Jeannette Walls explores familiar themes in new novel

Jun 6, 2014

Author Jeannette Walls wrote about celebrities for New York Magazine and MSNBC for more than a decade before she turned the tables on herself and wrote a deeply personal memoir called The Glass Castle.

A New York Times best-seller for more than five years, The Glass Castle is about Walls, her impoverished childhood, and the relationship between mental illness and creativity.

Walls’ newest book, The Silver Star (2013), takes place in the 1970’s. It’s told from the point of view of an 11 year-old girl nicknamed Bean and her teenage sister. The girls leave their essentially absent mother in California to travel to West Virginia, where their Mother grew up.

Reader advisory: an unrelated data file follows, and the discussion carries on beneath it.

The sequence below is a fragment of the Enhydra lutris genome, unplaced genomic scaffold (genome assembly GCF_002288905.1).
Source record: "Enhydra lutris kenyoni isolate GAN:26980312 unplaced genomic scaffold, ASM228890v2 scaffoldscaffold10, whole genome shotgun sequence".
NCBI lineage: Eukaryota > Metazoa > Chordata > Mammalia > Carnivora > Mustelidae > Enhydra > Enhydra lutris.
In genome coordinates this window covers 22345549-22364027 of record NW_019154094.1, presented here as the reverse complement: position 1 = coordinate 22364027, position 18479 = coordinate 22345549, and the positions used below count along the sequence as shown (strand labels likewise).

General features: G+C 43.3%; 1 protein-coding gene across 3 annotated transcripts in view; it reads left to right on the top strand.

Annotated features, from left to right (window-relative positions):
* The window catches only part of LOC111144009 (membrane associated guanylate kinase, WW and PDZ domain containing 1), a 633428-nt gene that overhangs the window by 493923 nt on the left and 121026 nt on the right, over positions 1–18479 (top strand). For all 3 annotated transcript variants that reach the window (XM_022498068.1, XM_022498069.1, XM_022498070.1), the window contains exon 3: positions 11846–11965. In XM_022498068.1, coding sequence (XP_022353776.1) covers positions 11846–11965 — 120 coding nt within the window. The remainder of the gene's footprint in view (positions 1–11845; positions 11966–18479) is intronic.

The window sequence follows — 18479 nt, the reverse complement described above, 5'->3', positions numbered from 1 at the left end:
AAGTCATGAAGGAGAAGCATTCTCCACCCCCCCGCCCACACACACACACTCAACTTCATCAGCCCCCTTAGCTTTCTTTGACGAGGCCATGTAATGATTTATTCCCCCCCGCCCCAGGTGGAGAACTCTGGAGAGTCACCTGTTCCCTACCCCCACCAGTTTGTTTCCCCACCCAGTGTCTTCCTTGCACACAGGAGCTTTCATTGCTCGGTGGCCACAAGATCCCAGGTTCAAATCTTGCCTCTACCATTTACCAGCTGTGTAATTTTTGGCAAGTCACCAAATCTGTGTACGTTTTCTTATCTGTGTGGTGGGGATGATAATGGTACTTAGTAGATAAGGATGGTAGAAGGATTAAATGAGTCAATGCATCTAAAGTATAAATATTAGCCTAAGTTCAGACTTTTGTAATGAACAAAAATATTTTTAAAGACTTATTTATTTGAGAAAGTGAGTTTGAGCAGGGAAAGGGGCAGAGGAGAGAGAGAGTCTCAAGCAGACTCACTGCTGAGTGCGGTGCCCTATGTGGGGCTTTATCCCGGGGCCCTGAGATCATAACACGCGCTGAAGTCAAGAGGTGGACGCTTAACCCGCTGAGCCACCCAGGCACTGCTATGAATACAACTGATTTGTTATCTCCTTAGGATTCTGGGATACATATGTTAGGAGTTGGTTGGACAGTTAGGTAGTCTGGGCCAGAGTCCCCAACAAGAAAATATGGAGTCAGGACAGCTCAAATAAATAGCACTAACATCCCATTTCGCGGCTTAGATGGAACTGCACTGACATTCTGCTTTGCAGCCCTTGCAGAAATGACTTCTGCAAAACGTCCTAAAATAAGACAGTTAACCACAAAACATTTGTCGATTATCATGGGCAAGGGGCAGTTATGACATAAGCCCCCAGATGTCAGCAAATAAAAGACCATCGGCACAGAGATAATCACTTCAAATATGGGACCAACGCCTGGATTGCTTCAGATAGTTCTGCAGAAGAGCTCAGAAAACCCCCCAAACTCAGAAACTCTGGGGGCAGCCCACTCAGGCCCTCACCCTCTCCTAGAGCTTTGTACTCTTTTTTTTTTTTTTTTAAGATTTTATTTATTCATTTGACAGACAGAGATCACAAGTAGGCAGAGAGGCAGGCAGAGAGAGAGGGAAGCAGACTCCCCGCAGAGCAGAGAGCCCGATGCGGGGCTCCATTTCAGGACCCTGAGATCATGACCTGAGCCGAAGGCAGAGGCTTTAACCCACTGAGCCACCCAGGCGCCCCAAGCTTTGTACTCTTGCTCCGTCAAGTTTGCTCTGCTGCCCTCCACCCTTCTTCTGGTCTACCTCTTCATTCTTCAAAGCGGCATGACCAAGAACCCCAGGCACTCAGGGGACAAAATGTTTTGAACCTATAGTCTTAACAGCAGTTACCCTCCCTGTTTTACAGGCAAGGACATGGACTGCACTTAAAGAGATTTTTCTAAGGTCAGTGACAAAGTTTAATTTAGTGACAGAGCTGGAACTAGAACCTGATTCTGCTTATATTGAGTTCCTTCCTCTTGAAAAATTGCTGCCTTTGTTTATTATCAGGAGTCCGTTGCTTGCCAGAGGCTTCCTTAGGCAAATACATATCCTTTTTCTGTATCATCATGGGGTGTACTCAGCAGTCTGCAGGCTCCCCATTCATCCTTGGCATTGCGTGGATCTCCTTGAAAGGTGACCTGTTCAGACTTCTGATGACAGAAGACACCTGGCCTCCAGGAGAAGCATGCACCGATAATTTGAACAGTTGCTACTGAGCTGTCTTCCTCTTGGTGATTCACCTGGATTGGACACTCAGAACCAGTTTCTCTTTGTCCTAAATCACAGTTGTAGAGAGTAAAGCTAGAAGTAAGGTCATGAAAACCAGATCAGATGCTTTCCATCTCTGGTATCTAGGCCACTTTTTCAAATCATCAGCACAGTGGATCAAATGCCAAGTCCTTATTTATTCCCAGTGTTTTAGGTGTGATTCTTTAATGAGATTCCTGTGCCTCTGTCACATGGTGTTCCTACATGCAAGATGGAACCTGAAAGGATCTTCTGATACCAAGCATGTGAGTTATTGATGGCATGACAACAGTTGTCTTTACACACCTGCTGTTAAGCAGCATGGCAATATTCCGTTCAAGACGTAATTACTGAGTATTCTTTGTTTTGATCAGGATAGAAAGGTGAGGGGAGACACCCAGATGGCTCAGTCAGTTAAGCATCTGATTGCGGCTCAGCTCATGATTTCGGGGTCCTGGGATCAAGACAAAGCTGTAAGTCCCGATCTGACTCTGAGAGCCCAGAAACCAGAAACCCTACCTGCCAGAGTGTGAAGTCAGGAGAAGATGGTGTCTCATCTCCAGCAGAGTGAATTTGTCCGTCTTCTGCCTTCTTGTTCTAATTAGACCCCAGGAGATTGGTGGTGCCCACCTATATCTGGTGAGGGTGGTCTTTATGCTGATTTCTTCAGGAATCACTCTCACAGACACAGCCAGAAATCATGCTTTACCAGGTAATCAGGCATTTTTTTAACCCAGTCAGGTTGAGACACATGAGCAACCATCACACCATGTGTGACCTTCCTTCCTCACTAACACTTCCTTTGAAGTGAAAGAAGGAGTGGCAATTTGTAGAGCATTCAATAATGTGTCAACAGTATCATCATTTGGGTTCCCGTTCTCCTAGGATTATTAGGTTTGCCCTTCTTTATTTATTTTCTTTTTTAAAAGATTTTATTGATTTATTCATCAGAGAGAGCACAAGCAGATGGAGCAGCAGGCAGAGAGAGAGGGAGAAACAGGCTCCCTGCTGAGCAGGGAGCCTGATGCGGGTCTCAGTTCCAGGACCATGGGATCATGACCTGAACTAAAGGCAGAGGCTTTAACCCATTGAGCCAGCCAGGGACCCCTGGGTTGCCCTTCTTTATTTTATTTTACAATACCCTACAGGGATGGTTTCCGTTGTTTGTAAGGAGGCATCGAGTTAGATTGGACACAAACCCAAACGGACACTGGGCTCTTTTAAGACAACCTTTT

While it’s her first novel,  Walls says it still has many elements of her own story -- and those of others.

“There’s so much in the silver star that I borrowed or stole from real life,” she says.

On her book tour, Walls would get what she calls gifts from her readers, who trusted her with their stories because she came out about her own dysfunctional family.

“One of the things that came up time and time again were about siblings that had to take responsibility because the adults in their lives didn’t,” she said. “And a pattern that I kept seeing emerge was the older sibling would like an adult so that the younger one can be a kid.”

At first glance, The Silver Star is intensely grim, but it’s also a heartwarming tale of survival, a sweetly funny story that’s engaging and well-told.

Jeannette Walls will read from, and sign copies of, The Silver Star tonight at 7 at Malaprop’s Bookstore in downtown Asheivlle.